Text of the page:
1. A 19th century classic – any book published between 1800 and 1899.
A 20th century classic – any book published between 1900 and 1967. Close Quarters by Michael Gilbert (1947)
A classic by a woman author: Death Takes a Wife by Anthony Gilbert (Lucy Beatrice Malleson) (1959)
4. A classic in translation. Any book originally written published in a language other than your native language. Feel free to read the book in your language or the original language. (You can also read books in translation for any of the other categories).
5. A classic published before 1800. Plays and epic poems are acceptable in this category.
6. A romance classic. I’m pretty flexible here about the definition of romance. It can have a happy ending or a sad ending, as long as there is a strong romantic element to the plot.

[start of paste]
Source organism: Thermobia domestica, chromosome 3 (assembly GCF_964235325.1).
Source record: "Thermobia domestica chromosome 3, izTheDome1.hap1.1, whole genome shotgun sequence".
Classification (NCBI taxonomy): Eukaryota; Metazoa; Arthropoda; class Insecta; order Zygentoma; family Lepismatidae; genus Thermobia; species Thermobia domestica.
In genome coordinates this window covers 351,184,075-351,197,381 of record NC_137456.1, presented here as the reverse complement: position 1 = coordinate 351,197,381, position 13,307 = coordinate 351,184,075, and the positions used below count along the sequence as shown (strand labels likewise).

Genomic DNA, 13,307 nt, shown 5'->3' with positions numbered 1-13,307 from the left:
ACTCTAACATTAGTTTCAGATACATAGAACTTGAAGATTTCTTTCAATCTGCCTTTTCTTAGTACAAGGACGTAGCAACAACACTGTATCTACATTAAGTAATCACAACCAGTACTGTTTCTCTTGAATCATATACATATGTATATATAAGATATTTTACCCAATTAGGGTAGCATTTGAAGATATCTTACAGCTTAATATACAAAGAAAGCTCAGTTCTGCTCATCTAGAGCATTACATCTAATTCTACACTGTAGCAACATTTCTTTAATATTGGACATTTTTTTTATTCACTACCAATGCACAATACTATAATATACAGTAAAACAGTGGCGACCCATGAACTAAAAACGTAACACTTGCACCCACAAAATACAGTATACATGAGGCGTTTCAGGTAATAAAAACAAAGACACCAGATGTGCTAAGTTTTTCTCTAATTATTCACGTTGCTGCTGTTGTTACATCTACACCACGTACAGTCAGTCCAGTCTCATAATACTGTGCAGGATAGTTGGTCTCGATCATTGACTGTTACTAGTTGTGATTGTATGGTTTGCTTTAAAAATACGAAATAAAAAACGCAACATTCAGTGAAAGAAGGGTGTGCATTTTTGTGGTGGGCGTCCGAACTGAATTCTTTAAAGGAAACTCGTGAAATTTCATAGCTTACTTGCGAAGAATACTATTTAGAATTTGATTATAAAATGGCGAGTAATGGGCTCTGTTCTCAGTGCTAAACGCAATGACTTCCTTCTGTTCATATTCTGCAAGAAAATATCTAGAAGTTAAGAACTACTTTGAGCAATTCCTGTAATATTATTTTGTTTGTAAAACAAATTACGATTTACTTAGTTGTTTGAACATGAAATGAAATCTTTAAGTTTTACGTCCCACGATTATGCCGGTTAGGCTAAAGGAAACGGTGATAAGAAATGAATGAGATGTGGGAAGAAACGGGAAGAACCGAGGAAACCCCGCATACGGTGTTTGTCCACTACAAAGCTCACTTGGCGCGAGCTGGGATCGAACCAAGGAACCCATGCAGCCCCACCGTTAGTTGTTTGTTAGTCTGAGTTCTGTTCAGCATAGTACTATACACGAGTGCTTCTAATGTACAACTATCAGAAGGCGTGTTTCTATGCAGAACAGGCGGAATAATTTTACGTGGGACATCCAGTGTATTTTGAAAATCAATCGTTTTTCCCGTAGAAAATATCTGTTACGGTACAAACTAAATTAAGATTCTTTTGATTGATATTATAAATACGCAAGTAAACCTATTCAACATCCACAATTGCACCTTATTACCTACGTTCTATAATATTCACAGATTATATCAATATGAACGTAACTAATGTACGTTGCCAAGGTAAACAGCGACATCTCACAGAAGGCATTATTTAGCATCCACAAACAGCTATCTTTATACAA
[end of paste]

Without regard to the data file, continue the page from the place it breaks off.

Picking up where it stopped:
A Gothic or horror classic. We Have Always Lived in the Castle by Shirley Jackson (1962)
A classic with a number in the title. The Third Eye by Ethel Lina White (1937)
A classic about an animal or which includes the name of an animal in the title. It can be an actual animal or a metaphor, or just the name in the title. The Mouse in the Mountain by Norbert Davis (1943)
A classic set in a place you’d like to visit. It can be real or imaginary: Shangri-La in The Lost Horizon by John Hilton (1933)
11. An award-winning classic. It could be the Newbery award, the Prix Goncourt, the Pulitzer Prize, the James Tait Award, etc. Any award, just mention in your blog post what award your choice received.
12. A Russian classic. 2017 will be the 100th anniversary of the Russian Revolution, so read a classic by any Russian author.